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Slovakia

 

Providing accommodations for elderly Sisters in Eastern Europe

 

Renovation of the Sister’s Home of the Premonstratensian Sisters Convent in Vrbove

The former Czechoslovakia was one of the countries in Eastern Europe where the Church was most brutally persecuted during the communist era.

The Catholic faithful at that time were subject to repression and reprisals, many priests were imprisoned or sent to labour camps, the convents were dissolved in 1950. And, the consecrated people being no exception, in a covert police operation, male and female religious were forcibly deported to “concentration convents” – isolated centres where they were deprived of all contact with the outside world. Church historian Vaclav Vasko has described these places as “nothing else but supervised concentration camps for religious.” Nuns and Sisters were urged to throw away their religious habits in exchange for freedom and a chance to study. But almost all of them refused and remained faithful.

February 20, 1969, the atheist journalist Milos Vetvicka, writing in the “Reporter,” decided to call for the rehabilitation of the 7,646 Religious Sisters in Czechoslovakia at that time. He wrote “They wear long habits and a large cross on their breast. They live subject to pressure and discrimination, but they endure their fate with a smile, because Golgotha is also their mission. They hope in another world, because our world has proved to them that there is no justice in this one.”

Following the political changes in Eastern Europe, the former Czechoslovakia was divided into two separate republics, the Czech Republic and Slovakia. Today people in this land can live their faith freely. But the Sisters who lived through those difficult times of oppression are now older and frail. And so it came to be that the Norbertine (Premonstratensian) Sisters, in what is now the Slovakian town of Vrbove, are caring lovingly for their elderly Sisters in religion.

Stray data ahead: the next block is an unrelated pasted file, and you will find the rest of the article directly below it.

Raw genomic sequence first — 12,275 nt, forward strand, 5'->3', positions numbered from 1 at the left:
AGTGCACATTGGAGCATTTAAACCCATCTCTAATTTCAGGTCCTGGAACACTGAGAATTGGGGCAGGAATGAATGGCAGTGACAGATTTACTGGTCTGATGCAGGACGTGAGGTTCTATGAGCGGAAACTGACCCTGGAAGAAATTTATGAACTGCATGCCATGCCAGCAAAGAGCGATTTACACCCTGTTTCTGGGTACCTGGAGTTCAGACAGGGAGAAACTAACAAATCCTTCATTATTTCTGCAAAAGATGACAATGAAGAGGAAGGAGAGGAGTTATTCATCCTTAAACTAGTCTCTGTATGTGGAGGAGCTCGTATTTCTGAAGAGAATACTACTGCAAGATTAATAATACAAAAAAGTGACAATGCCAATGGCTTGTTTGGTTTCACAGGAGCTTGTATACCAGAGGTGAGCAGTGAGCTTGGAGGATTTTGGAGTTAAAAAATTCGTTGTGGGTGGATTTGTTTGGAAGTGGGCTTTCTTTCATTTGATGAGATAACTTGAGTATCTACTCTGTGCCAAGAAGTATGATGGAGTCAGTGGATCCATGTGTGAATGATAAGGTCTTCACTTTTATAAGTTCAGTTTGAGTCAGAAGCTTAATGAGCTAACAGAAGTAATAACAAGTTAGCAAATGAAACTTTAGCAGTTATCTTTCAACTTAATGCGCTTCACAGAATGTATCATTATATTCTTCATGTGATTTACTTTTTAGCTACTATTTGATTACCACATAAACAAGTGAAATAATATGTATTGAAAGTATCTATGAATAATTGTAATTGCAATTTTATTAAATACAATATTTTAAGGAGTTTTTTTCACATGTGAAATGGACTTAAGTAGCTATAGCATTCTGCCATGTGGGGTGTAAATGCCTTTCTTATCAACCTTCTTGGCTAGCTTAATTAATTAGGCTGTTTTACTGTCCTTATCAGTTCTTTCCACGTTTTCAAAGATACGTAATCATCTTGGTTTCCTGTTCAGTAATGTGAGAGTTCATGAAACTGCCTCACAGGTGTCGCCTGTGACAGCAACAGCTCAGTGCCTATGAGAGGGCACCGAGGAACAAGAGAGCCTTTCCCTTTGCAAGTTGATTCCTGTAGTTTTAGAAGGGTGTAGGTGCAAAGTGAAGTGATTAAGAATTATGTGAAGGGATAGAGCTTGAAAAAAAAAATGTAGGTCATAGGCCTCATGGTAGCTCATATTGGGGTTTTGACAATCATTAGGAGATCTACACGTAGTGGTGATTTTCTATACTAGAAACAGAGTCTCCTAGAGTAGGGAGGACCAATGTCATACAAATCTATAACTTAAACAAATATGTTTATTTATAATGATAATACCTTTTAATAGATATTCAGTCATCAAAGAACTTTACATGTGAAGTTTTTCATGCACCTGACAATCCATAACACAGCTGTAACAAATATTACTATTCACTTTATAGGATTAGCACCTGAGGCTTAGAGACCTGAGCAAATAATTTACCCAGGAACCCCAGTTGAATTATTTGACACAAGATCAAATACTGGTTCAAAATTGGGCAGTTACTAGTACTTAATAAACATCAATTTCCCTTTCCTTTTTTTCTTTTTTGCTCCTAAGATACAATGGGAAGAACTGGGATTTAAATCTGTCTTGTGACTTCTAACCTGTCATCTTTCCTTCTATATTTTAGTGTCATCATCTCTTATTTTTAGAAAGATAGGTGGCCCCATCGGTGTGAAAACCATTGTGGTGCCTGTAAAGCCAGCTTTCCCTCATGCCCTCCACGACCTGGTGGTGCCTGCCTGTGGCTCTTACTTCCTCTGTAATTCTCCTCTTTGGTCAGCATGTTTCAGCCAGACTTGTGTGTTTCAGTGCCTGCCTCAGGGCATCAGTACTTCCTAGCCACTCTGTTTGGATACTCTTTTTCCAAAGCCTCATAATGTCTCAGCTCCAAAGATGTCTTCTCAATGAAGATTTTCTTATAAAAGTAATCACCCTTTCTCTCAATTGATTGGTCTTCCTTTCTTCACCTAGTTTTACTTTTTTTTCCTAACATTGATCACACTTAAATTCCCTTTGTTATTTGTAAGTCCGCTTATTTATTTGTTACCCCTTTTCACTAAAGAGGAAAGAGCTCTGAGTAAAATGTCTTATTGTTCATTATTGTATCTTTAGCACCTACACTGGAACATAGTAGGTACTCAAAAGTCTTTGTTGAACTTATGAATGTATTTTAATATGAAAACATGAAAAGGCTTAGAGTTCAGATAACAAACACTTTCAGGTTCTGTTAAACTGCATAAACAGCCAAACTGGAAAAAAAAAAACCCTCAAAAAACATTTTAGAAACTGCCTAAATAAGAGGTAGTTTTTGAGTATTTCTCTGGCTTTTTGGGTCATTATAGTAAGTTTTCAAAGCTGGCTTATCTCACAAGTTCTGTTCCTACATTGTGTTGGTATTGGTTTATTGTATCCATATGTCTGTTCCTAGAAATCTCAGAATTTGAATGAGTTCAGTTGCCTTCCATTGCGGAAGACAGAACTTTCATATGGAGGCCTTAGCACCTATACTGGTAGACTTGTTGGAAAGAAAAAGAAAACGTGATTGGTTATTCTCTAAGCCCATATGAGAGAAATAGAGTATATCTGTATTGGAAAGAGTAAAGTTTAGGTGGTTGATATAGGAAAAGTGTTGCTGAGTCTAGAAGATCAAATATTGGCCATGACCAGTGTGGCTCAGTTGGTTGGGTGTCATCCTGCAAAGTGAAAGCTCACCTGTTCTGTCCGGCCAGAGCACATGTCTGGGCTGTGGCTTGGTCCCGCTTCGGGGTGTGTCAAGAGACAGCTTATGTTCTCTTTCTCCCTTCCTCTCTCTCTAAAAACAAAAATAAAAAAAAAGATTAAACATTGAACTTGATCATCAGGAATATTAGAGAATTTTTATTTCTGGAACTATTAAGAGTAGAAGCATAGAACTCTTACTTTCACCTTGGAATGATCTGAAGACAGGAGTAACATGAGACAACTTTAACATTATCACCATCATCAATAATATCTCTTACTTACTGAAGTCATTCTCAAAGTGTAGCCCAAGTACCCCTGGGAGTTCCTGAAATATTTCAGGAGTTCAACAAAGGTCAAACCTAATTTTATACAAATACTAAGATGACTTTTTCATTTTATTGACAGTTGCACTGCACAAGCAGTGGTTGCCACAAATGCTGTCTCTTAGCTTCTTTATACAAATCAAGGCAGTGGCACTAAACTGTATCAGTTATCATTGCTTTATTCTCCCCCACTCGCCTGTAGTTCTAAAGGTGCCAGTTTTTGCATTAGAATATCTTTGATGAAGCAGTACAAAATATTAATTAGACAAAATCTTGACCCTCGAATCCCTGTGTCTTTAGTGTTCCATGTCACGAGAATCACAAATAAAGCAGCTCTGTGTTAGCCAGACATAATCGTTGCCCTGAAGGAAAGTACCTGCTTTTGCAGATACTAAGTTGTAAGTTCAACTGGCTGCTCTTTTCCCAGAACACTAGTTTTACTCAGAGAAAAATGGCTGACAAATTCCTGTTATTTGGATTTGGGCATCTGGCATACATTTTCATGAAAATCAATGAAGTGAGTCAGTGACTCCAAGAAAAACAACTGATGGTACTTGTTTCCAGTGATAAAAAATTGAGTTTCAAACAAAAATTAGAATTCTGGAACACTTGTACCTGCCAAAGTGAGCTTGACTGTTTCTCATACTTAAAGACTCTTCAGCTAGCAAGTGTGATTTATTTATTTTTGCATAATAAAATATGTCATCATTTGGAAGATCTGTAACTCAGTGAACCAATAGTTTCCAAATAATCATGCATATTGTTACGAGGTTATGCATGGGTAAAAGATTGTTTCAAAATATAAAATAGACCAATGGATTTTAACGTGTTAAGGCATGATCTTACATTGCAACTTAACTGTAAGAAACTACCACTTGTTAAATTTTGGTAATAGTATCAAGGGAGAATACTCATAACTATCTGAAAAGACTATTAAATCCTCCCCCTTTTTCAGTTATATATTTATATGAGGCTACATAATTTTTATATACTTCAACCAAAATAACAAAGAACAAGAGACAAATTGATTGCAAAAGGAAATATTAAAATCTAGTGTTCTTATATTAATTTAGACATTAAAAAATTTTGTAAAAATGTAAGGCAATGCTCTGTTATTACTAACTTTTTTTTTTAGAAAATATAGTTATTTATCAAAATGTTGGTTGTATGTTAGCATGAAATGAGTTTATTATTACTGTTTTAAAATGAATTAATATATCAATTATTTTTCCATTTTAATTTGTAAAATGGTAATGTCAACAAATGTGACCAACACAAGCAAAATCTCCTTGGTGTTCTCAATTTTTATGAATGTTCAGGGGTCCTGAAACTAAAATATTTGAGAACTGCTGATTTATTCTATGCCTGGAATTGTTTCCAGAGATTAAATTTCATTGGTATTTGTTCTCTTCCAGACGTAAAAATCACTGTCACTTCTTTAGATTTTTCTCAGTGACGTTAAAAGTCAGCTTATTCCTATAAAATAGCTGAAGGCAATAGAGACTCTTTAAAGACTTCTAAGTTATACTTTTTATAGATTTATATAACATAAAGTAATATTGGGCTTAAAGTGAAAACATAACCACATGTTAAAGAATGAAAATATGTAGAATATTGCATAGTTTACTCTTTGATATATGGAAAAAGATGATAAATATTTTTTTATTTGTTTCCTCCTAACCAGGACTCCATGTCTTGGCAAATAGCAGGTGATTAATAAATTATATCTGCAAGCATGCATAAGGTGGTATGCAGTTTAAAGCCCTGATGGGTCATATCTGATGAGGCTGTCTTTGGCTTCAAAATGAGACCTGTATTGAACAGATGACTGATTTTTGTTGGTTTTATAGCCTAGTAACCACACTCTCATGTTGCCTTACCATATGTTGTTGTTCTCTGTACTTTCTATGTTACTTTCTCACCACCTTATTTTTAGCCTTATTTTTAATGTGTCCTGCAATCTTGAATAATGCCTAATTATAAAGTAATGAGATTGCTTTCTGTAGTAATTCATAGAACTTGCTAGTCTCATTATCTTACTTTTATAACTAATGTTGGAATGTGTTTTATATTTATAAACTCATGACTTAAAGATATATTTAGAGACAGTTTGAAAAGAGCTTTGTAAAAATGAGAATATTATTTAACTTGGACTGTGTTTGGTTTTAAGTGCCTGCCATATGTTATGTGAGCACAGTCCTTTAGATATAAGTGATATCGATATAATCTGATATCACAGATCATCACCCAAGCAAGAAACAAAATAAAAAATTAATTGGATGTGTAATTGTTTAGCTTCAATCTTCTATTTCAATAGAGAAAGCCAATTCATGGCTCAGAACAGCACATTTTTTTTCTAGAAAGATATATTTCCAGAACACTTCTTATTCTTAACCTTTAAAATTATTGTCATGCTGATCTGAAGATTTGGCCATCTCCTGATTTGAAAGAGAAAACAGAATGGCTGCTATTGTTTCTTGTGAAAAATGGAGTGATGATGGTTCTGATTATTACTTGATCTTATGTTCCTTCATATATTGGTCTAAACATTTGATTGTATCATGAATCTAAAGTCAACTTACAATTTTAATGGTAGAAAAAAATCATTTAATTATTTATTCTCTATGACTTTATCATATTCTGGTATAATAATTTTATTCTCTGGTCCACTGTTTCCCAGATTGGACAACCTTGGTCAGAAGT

Many of the Sisters who now need special care were recently moved from their former home which had become dilapidated and unsuitable, and placed temporarily in an evangelization centre. However, this is only a short-term solution since the centre can no longer be used for its intended purpose of pastoral work with the laity. And this work is also important, of course, as a means of deepening the faith of the people. And so the congregation wants to build additional rooms where the frail and elderly Sisters can be cared for properly.

Aid to the Church in Need is eager to help. We have promised 21,750 CAD. Sister Akvitna has already thanked us in advance saying, “May the Lord reward you for everything you are doing for the welfare of Holy Mother Church! ”  

 

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